Sada-e-Watan Sydney ™

..................and my special Hall of Fame Award went to Syed Zafar Hussain Shah of Sada-e-Watan, for 20 years of dedicated community service

 Hon. Shaoquett Moselmane

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Moselmane The Hon Shaoquett


Adjournment, ADJ


Page: 23524

The Hon. SHAOQUETT MOSELMANE [6.47 p.m.]: On 2 September 2013 the second Multicultural Media Awards presentation dinner was held at the New South Wales Parliament. It was a great night celebrating multicultural and Indigenous media as ambassadors of a harmonious multicultural, multifaith and multilingual Australia. It was a successful night of tributes to migrant and Indigenous journalists who have worked tirelessly with little recognition. It was well attended by a host of multicultural and Indigenous media representatives from across the country. Many distinguished Indigenous and foreign dignitaries and parliamentary colleagues joined the celebration, including the Hon. Linda Burney, the Hon. Luke Foley, the Hon. Amanda Fazio, the Hon. Greg Donnelly and the Hon. Sophie Cotsis. I am indebted to them and to the keynote speakers: the Hon. Tony Burke, Senator the Hon. Kate Lundy, Indigenous elder Brian Butler, and the master of ceremonies, Ms Yalda Hakim from BBC World News. Unfortunately, for the second consecutive year Premier Barry O'Farrell declined the invitation.

The Multicultural Media Awards are a celebration of those who have never been recognised and I repeat what I said on the night: For me, the idea of having the Multicultural Media Awards was simple, but long overdue. In 165 years of multicultural and Indigenous media, there had never been a specific event acknowledging the achievements of the talented migrant and Indigenous journalists who had been serving their communities through multicultural media. Historically, ethnic media were not trusted. In fact, restrictions and government controls were imposed that required publishers to seek special permits from the Department of Immigration, to print at least 25 per cent of the text in the English language, and to forward a copy of every publication to the Commonwealth Investigative Service. Until 1955 the foreign language press, as it was called, was viewed with suspicion and some thought it served as a hindrance rather than a help in assimilation. Today the foreign language press and multicultural and Indigenous media and their journalists have the capacity to bring news to every household as never before.

Indigenous media has developed from its grassroots origins to staking a hold in the mainstream while retaining its authenticity. Multiple voices are growing in Indigenous-specific news media and free-to-air 24/7 National Indigenous Television. Last year, the National Indigenous Times became the first weekly Indigenous newspaper. The Koori Mail is another prolific Indigenous newspaper and the National Indigenous Radio Service has 180 radio stations. Today there are more than 100 Indigenous-specific news media formats in Australia. The empowerment of Indigenous print media, broadcast and other news formats is informing the national consciousness, engaging the highest public institutions in our nation and, more importantly, has highlighted issues long untold and long unheard, and therefore this goes to the heart of improving the wellbeing of peoples.

I congratulate all participants in the Multicultural Media Awards, in particular: Mr Gerry Georgatos, Multicultural Journalist of the Year—The Stringer, National Indigenous Times; Linna Lee, coverage of community affairs in Australia—Korean, TOP Media; Pawan and Rajni Luthra, coverage of community affairs abroad—Indian Link; Oi Ling Jojo Lee, Multicultural Photographer of the Year—Sing Tao Daily; Steve Giannakouras, online coverage of multicultural community affairs—; Helen Velissaris, feature writing—Greek, Neos Kosmos; Wing Yam Lee, news reporting—Sing Tao Daily; Patrick Zhu, editorial reporting—Oursteps; Jan Smith, contribution to social inclusion and multiculturalism—3ZZZ Radio; Gerry Georgatos, coverage of indigenous affairs—The Stringer; Gerry Georgatos, investigative reporting—The Stringer; Pawan and Rajni Luthra, online innovation of news blog or news website design—Indian Link; Joel Mapayo, editorial cartoon—Philippine Times;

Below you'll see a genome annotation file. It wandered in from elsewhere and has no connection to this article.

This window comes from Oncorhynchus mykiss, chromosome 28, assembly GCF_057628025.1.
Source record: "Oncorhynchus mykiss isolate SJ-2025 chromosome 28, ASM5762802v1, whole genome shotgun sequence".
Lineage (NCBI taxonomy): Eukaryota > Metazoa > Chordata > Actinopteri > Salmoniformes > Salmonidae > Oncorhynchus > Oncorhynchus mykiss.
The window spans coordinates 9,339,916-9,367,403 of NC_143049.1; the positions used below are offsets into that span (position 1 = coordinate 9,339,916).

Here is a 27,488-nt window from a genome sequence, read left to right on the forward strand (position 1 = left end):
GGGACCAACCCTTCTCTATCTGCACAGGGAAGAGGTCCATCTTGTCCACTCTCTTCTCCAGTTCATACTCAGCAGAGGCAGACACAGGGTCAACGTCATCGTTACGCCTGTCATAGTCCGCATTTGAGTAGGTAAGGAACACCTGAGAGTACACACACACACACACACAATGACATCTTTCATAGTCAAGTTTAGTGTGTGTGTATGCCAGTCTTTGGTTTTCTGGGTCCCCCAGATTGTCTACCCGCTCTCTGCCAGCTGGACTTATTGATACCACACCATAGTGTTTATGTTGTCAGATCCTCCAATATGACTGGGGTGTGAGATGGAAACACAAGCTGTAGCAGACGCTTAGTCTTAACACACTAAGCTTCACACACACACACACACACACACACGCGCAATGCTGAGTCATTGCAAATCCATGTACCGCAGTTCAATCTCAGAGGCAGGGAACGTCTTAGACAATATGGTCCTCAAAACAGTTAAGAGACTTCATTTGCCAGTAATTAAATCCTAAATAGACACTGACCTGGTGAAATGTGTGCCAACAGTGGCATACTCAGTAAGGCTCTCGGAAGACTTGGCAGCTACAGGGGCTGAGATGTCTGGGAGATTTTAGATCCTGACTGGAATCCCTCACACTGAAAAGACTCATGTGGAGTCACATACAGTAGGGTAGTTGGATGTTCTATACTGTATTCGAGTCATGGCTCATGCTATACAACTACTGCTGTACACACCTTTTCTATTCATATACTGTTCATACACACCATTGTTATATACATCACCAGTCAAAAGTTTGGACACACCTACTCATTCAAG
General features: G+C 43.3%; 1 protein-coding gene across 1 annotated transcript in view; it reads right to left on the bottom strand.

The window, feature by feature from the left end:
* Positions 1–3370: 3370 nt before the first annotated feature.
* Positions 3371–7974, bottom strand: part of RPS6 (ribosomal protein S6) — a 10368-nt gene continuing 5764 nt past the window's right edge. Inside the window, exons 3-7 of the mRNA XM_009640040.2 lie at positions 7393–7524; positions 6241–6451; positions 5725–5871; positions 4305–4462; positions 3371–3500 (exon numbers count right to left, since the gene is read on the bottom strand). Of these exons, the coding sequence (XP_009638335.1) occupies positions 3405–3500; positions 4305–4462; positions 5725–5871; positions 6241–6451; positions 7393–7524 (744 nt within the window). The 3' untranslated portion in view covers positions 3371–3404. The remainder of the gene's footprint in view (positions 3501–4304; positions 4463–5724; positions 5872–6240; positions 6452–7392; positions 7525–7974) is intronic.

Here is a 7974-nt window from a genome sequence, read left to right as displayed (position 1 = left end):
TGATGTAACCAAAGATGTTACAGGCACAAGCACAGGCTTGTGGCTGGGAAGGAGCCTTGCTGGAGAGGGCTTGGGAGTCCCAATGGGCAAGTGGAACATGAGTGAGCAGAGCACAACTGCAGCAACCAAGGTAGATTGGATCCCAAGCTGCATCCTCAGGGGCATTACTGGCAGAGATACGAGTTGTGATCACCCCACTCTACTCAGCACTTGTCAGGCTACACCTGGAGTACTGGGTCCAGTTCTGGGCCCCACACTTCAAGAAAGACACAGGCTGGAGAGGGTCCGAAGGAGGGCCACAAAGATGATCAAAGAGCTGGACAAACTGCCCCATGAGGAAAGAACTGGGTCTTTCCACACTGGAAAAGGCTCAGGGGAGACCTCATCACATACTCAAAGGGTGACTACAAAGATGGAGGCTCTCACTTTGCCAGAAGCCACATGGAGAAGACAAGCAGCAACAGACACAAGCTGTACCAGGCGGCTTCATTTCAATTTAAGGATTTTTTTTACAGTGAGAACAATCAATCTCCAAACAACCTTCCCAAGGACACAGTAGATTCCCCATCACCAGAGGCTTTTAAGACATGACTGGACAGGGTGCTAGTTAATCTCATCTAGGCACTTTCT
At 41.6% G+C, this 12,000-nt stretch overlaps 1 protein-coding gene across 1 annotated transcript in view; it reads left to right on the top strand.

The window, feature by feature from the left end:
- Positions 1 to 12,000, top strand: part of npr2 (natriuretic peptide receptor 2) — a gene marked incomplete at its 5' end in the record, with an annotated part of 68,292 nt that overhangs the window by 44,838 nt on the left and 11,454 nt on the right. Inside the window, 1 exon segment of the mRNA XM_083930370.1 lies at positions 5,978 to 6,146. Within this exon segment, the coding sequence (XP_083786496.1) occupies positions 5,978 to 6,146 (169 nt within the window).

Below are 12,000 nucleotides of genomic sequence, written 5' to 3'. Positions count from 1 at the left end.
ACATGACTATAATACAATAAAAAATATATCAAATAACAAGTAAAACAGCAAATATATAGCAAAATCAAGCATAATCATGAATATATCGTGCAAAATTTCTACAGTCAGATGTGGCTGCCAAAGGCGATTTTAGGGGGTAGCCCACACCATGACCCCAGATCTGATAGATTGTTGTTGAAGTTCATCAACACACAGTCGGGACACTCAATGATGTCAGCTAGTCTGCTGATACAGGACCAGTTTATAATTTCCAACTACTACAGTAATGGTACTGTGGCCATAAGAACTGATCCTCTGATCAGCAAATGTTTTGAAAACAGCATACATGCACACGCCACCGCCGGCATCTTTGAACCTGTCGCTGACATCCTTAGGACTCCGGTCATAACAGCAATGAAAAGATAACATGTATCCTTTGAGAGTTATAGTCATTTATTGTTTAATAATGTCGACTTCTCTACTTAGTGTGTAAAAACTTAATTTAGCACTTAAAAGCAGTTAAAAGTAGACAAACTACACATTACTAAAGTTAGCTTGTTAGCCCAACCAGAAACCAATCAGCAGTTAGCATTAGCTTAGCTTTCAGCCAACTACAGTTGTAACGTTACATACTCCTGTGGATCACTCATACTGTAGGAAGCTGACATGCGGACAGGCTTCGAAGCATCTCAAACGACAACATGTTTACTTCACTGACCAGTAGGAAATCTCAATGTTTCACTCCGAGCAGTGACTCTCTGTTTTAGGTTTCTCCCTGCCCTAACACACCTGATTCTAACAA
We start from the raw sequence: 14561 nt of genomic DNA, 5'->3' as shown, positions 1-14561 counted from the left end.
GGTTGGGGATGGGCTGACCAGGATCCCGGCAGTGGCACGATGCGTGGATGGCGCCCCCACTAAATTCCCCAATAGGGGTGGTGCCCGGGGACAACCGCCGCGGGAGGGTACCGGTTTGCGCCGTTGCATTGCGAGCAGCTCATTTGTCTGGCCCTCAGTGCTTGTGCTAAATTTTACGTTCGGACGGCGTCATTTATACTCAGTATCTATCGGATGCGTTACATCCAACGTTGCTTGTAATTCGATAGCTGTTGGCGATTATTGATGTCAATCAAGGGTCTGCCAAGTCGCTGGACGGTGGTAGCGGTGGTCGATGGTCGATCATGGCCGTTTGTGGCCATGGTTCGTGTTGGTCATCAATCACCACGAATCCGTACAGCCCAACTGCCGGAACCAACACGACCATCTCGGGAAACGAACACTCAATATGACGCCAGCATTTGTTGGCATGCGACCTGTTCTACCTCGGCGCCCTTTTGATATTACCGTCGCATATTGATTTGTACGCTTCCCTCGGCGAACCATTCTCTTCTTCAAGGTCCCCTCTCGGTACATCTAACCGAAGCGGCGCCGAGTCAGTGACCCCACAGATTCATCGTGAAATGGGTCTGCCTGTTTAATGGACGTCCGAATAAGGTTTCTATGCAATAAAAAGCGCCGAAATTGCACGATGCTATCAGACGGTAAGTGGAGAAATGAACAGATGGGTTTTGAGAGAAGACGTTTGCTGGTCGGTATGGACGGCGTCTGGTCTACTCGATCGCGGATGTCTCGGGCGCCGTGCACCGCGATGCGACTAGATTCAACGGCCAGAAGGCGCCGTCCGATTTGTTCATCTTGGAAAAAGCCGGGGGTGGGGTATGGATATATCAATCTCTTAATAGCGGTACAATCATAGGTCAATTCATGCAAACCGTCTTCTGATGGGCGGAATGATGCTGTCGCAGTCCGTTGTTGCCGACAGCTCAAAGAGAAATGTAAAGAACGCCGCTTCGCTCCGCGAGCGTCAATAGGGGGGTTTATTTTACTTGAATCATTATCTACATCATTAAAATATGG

and my special Hall of Fame Award went to Syed Zafar Hussain Shah of Sada-e-Watan, for 20 years of dedicated community service.

My special thanks go to the judging committee for their support and, more importantly, their decision-making: Professor Duncan Ivison, Dean, Faculty of Arts and Social Sciences and Professor of Political Philosophy, University of Sydney; Professor John Simons, Executive Dean, Faculty of Arts, Macquarie University; Professor Lynette Sheridan Burns, Deputy Dean, Humanities and Communication Arts, University of Western Sydney; Dr Rick Flowers, head of the Adult Education Program and Postgraduate Programs, Faculty of Arts and Social Sciences, University of Technology, Sydney; Mrs Majida Abboud Saab, journalist and former Director, SBS Radio Arabic Programming; Ms Cathy Craigie, freelance consultant and Executive Director, First Nations Australia Writers Network; Dr Zoran Becvarovski, ear, balance, facial nerve, nose and throat disorder specialist; and Dr Fawzy Soliman, senior academic supervisor, University of Technology Sydney.

My special thanks go also to our sponsors: Ayers Alliance, Arab Bank Australia, Ella Rouge Beauty, Nimco Foods, National Indigenous Times and MyHouse. I also thank Mr Louay Moustapha and Ms Aisha Amjad of my staff for their support. In closing, in view of the fantastic participation of Indigenous media in these awards, and as chair of the Multicultural Media Awards, I am proud to announce that I have decided to change the name to the 2014 Multicultural and Indigenous Media Awards.

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